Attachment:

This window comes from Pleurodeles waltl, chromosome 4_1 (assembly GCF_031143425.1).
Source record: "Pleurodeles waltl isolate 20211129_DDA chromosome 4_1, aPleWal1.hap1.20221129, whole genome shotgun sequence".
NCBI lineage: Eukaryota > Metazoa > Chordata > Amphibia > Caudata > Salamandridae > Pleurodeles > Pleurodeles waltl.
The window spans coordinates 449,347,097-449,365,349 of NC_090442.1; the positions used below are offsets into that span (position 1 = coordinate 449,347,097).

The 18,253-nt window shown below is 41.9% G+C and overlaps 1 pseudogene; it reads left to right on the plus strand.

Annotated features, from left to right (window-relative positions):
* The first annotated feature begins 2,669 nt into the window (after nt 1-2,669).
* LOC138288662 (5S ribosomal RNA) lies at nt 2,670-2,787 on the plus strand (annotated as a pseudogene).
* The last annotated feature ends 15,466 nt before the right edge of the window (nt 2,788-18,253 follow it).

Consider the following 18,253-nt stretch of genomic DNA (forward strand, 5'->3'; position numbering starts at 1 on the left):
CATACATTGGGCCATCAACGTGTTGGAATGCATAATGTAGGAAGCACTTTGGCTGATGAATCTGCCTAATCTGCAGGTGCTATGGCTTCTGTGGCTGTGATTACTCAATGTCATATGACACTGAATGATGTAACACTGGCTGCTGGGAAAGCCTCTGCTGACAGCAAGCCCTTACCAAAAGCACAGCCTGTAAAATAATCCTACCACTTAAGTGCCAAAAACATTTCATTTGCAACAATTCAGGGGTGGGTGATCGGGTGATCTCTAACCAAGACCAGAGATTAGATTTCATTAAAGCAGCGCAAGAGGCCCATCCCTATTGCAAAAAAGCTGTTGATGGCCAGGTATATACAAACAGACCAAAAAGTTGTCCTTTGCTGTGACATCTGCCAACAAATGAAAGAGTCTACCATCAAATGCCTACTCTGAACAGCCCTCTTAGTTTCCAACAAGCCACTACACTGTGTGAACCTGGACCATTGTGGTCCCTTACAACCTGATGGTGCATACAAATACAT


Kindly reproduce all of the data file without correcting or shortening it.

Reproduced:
This window comes from Pleurodeles waltl, chromosome 4_1 (assembly GCF_031143425.1).
Source record: "Pleurodeles waltl isolate 20211129_DDA chromosome 4_1, aPleWal1.hap1.20221129, whole genome shotgun sequence".
NCBI lineage: Eukaryota > Metazoa > Chordata > Amphibia > Caudata > Salamandridae > Pleurodeles > Pleurodeles waltl.
The window spans coordinates 449,347,097-449,365,349 of NC_090442.1; the positions used below are offsets into that span (position 1 = coordinate 449,347,097).

The 18,253-nt window shown below is 41.9% G+C and overlaps 1 pseudogene; it reads left to right on the plus strand.

Annotated features, from left to right (window-relative positions):
* The first annotated feature begins 2,669 nt into the window (after nt 1-2,669).
* LOC138288662 (5S ribosomal RNA) lies at nt 2,670-2,787 on the plus strand (annotated as a pseudogene).
* The last annotated feature ends 15,466 nt before the right edge of the window (nt 2,788-18,253 follow it).

Consider the following 18,253-nt stretch of genomic DNA (forward strand, 5'->3'; position numbering starts at 1 on the left):
CATACATTGGGCCATCAACGTGTTGGAATGCATAATGTAGGAAGCACTTTGGCTGATGAATCTGCCTAATCTGCAGGTGCTATGGCTTCTGTGGCTGTGATTACTCAATGTCATATGACACTGAATGATGTAACACTGGCTGCTGGGAAAGCCTCTGCTGACAGCAAGCCCTTACCAAAAGCACAGCCTGTAAAATAATCCTACCACTTAAGTGCCAAAAACATTTCATTTGCAACAATTCAGGGGTGGGTGATCGGGTGATCTCTAACCAAGACCAGAGATTAGATTTCATTAAAGCAGCGCAAGAGGCCCATCCCTATTGCAAAAAAGCTGTTGATGGCCAGGTATATACAAACAGACCAAAAAGTTGTCCTTTGCTGTGACATCTGCCAACAAATGAAAGAGTCTACCATCAAATGCCTACTCTGAACAGCCCTCTTAGTTTCCAACAAGCCACTACACTGTGTGAACCTGGACCATTGTGGTCCCTTACAACCTGATGGTGCATACAAATACAT